Kuril Islands : Russia bares its teeth in the East

Pierre Lecornu, translated by Louise Gretschel
24 Avril 2014

It’s the butterfly effect, what happens in the West has repercussions in the East. Though Russia recently annexed Crimea from the Ukraine, we tend to forget that other countries still claim parts of Russian territory. The Ukrainian conflict reactivated tensions between Japan and Russia around the Kuril Islands this week.

Credit: Yuri Kaver/RIA Novosti 
Credit: Yuri Kaver/RIA Novosti 
Representing Russia, the Eastern Military District Commander, General Sergei Surovikin, announced on April 18 the implementation of a plan to rearm the Kuril Islands by 2016. One hundred fifty military infrastructures will supposedly be constructed on the archipelago’s southern islands, still claimed by Japan since the USSR annexed them in 1945. “All the 
decisions regarding the construction of military sites on Kunashir and Iturup have been adopted and approved. By 2016, all the sites will be constructed, with their number looming at more than one hundred fifty,” revealed the general. Elsewhere, infrastructures on the island of Sakhalin will be developed. 

The Kurils are an archipelago made up of thirty volcanic islands situated north of Japan. Stretching from the Kamchatka peninsula to the island of Hokkaido in Japan, they separate the Sea of Okhotsk and the Pacific Ocean. Though nowadays they are under the administration of Russia, or more particularly the Sakhalin oblast (region), Japan still claims the four most southern islands, being Kunashir, Iturup, Shikotan, and the Habomai archipelago. This disagreement has prevented a peace treaty from being signed between the two countries, although diplomatic relations have been maintained.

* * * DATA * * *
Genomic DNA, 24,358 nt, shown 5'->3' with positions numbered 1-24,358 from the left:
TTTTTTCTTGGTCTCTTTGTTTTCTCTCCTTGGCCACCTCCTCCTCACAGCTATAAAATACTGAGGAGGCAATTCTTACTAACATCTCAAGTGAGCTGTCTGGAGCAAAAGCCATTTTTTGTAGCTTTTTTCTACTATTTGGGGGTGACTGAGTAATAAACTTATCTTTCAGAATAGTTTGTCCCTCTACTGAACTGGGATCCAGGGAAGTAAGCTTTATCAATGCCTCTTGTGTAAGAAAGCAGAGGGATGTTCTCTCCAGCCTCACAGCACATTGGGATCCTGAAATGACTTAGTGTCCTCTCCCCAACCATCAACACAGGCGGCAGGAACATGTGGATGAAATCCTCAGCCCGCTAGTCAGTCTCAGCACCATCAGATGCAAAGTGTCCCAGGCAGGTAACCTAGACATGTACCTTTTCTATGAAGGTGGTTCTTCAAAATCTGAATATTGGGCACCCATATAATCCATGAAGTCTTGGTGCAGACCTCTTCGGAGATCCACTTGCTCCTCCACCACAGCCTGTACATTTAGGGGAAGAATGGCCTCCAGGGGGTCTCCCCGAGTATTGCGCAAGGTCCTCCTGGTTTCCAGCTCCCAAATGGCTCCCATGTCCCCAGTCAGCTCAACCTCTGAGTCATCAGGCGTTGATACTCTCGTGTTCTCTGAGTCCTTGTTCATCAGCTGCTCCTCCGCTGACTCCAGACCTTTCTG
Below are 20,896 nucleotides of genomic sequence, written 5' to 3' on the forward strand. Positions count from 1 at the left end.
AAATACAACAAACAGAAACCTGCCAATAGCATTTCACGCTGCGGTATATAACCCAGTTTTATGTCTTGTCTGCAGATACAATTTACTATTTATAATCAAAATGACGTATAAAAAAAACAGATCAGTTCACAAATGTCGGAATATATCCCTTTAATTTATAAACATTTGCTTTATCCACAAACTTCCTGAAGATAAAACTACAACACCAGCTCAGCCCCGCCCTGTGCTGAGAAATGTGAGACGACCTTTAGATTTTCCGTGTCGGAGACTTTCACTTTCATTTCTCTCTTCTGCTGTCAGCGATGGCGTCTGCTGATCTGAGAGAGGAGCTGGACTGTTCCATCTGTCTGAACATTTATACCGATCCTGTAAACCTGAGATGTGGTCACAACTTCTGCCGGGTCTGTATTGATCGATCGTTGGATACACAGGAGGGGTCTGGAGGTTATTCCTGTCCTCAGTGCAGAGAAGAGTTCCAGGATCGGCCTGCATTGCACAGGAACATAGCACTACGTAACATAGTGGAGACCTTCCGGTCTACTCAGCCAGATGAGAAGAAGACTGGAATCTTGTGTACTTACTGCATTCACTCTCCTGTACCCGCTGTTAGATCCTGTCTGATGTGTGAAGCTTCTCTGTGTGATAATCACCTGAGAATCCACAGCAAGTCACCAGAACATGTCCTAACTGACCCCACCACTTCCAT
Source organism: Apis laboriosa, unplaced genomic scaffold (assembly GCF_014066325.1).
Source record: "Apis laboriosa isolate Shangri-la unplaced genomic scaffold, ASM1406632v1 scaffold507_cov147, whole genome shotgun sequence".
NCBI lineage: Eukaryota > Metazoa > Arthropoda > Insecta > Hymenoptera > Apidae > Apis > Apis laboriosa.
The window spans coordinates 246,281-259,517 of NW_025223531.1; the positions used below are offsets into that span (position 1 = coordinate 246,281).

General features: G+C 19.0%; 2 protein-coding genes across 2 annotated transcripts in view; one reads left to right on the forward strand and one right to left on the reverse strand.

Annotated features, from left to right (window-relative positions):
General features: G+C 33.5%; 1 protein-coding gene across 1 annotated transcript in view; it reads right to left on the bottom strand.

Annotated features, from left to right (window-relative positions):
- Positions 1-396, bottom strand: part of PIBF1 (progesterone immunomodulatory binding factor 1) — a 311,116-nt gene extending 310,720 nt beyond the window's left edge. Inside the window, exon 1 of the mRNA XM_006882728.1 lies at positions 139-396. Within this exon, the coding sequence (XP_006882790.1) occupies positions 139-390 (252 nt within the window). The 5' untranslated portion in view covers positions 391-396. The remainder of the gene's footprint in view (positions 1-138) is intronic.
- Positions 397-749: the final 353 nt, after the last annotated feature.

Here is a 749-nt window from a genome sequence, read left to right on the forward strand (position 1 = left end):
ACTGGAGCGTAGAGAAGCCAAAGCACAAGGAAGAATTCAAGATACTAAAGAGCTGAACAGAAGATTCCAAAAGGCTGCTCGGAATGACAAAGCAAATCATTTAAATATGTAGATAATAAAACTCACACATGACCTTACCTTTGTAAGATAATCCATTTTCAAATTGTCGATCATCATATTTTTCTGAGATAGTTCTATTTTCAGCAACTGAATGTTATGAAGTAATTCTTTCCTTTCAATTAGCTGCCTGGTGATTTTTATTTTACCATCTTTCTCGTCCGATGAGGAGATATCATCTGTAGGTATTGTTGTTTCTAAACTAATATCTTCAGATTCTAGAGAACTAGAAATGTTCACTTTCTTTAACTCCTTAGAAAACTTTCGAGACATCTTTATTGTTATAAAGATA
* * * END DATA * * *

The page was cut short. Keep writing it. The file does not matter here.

Efforts of rapprochement stifled 

If this decision irritates the Japanese, it’s unlikely that the residents of the Kurils are any more pleased. Out of all the islands, which are for the most part inhospitable, only four are inhabited. People on the island of Iturup, for example, live off the exploitation of salmon found in great quantity in the fish­filled waters surrounding the Kurils. The arrival of military infrastructures on this little island is likely to disrupt its ambient serenity. For several years, the inhabitants had gotten used to receiving Japanese visitors each year, who come to visit the islands claimed by their country and get along well with the inhabitants. Amicable relations had been established which are now at risk of being stifled by Russia’s decision to rearm the Kurils. 

On a smaller scale, the Fukushima catastrophe has had an influence on Japan’s diplomatic relations. Stopping the use of nuclear reactors pushed Japan, who is naturally very poor in raw material, to turn towards other sources of energy supply. Though Shinzo Abe eventually decided 
to relaunch the nuclear power plants in his new energy policy project presented on April 11, in the meantime Japan needs enough gas and oil to supply its thermal power plants, hence the rapprochement with their Russian neighbor who produces and exports these resources. 

Effects of the Ukrainian crisis